Midnight Cowboy (1969), that Oscar-winning classic of subterranean New York City, gets the homage it deserves with the wry, amusing Delirious, Tom DeCillo’s loose comic update, which opens Friday at the Kendall Square. Dustin Hoffman’s human rodent, Ratso Rizzo, has turned into a cranky, paranoid, gossip-page freelance photographer named Les Galantine who’s beautifully embodied by Steve Buscemi. A workaholic loner, Les occupies a dusty walk-up flat in Chinatown, and he’s probably been nesting in there with rent control for 30 years.
Jon Voigt’s Joe Buck, the dumb-as-a-stick Midnight Cowboy stud newly arrived in New York City, turns into a Philly runaway named Toby (Michael Pitt, the Kurt Cobain character in Gus Van Sant’s Last Days), who moves laterally from sleeping in a dumpster to guesting in Les’s sliding-door closet. Toby is more modest about his sexual prowess than the bragging Buck. Still, as with Buck, everyone in Gotham City, including the very fashionable, wants to fondle this out-of-town naïf. Is it Cory’s floppy blond hair, or his dim-of-conscious blue eyes? Whatever!
Cory becomes Les’s unpaid assistant, which means helping Les to elbow his way into fashionable clubs, where he can shove his lens into the displeased faces of insta-celebs. Maybe a magazine wants photos? Les’s two most lucrative “money shots” are, however, of longer-lasting talents: Goldie Hawn eating lunch and Elvis Costello caught (gasp!) without a hat.
Les is a cockroach, with no qualms about slithering through life. He’s selfish, mean-spirited, jealous of other paparazzi’s commercial success — and yet, thanks to Buscemi, this bush-league talent sustains your interest. Just when he seems impossibly venal, Les shows his vulnerable side, as when he visits his crusty parents deep in Brooklyn and they insult him instead of supporting him. But don’t get to feeling sorry for poor Les. Just when you grudgingly start to like him, he does something dreadful again.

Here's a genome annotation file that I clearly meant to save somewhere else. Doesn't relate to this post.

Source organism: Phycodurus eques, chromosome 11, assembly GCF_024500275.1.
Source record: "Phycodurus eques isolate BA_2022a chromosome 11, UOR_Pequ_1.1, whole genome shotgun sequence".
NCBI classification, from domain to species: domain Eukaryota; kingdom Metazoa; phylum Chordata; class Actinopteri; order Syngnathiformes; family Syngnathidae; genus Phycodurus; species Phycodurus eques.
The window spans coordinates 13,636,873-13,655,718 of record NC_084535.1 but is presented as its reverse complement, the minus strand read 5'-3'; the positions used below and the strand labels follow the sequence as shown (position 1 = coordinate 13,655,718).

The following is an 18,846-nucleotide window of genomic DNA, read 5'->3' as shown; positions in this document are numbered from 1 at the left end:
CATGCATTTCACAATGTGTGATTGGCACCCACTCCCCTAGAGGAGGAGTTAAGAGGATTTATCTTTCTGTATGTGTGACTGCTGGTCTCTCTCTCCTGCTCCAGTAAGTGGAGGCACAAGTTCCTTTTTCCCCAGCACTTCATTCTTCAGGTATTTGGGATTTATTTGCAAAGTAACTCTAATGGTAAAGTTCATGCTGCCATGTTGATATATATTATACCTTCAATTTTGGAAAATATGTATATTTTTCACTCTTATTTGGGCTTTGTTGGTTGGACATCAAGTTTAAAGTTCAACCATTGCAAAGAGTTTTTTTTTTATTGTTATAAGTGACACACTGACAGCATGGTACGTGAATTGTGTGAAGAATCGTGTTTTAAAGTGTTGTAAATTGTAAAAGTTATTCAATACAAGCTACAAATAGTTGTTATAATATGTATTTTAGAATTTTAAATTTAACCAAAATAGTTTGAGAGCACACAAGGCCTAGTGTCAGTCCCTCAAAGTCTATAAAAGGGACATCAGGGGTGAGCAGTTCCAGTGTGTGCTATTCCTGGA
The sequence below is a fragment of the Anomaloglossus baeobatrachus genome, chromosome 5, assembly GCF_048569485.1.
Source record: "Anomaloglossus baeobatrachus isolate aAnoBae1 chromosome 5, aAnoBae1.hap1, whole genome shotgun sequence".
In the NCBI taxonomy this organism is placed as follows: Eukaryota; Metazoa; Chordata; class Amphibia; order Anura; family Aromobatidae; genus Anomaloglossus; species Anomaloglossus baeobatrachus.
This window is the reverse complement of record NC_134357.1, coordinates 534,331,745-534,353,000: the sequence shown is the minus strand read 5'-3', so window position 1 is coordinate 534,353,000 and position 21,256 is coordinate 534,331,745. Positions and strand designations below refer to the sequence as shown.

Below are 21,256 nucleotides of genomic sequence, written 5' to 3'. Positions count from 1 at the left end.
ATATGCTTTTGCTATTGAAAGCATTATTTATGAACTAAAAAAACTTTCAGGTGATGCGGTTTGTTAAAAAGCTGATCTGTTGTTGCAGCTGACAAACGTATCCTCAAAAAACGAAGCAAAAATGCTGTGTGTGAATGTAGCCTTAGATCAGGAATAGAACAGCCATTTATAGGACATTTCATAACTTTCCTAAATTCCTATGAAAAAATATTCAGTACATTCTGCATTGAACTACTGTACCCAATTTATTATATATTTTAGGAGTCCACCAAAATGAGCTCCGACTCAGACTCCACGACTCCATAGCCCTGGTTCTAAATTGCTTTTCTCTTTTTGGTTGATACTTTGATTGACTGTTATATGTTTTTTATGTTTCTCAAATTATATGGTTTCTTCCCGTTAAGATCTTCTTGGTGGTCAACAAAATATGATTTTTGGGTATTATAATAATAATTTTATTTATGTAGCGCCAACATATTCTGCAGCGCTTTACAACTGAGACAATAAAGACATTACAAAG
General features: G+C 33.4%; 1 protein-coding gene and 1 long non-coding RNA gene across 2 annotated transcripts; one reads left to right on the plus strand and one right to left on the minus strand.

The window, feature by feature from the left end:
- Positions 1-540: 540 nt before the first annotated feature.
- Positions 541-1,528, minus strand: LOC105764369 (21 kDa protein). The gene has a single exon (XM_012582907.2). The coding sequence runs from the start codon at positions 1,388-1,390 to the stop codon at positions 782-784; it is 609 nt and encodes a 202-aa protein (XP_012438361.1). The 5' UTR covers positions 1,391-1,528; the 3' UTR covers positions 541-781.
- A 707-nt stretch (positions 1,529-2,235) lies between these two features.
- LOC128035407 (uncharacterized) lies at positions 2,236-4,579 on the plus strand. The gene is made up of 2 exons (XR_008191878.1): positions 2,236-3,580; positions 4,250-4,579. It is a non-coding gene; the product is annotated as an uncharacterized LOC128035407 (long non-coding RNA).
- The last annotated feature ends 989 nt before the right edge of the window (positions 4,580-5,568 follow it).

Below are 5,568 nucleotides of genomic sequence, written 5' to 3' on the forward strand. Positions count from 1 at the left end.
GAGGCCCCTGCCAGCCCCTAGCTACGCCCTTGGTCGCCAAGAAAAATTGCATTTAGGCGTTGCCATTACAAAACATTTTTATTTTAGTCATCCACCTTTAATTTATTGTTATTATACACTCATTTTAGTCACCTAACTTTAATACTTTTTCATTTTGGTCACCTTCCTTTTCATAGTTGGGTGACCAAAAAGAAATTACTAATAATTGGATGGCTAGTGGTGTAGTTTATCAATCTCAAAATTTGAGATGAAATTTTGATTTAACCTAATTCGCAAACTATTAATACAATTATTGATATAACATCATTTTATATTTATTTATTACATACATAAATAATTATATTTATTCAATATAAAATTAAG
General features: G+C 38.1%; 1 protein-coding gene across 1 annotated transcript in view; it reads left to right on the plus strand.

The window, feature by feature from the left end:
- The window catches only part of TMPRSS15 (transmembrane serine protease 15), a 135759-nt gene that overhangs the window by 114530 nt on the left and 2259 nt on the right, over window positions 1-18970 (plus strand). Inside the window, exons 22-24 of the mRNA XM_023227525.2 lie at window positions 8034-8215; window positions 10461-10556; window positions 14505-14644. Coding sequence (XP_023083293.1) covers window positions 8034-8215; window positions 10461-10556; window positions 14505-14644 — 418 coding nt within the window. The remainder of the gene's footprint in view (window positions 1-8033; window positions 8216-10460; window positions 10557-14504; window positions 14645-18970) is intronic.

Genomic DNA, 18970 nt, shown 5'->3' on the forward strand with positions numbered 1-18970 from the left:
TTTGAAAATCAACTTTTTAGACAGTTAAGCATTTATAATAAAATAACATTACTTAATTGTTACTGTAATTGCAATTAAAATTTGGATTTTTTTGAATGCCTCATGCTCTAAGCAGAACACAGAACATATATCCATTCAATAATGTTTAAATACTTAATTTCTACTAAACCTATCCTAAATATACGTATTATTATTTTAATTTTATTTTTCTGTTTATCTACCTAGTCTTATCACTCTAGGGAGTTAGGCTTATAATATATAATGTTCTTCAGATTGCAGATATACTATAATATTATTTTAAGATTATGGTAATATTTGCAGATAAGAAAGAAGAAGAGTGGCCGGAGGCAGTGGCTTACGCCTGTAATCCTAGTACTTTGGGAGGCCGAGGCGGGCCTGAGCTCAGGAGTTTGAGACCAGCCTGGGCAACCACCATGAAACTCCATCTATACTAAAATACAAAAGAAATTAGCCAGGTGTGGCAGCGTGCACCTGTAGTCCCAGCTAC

In the meantime, Cory has started to pass his mentor in the Manhattan grub chain. A pouty-lipped casting director (Gina Gershon) wants him in her bedroom, and also for a reality-based soaper. But Cory keeps making goo-goo eyes at a school-of-Britney pop star (a beautifully dizzy Alison Lohman) whom he keeps sighting in the New York night. She’s been hurt by her snarky boyfriend, and she’s ready for puppy love. The two of them connect, at the moment of her new (hilariously feeble) rock video, “Take Your Love and Shove It,” and as Cory too achieves soap stardom.
Near the end, Delirious threatens to fall apart and into some stupid, unmotivated, sub-Scorsese melodrama. Instead, it concludes wisely and calmly, with an acknowledgment that even the most jaded of us can feel a tingle in the shiny presence of celebrity and fame. Who can’t share Cory’s dopy amazement when he’s allowed into a roped-off VIP lounge, an initiate floating past Heaven’s pearly gate?
A dance piece inspired by a documentary? At the Bates Dance Festival in Lewiston, Maine, this summer, I saw a smashing performance of David Dorfman’s underground, an hour dance drama of Jets-and-Sharks kinetic intensity that was inspired by choreographer Dorfman’s seeing the 2002 film The Weather Underground. Dorfman was so taken with the documentary saga of the 1970s anti-war revolutionists that he built a dance around the question of whether there are times when violence is the appropriate response.
Underground was a consciousness-raising hit at Bates. I talked to Dorfman after the performance. He’d love to repeat it in political-minded Boston, if someone can offer him a venue.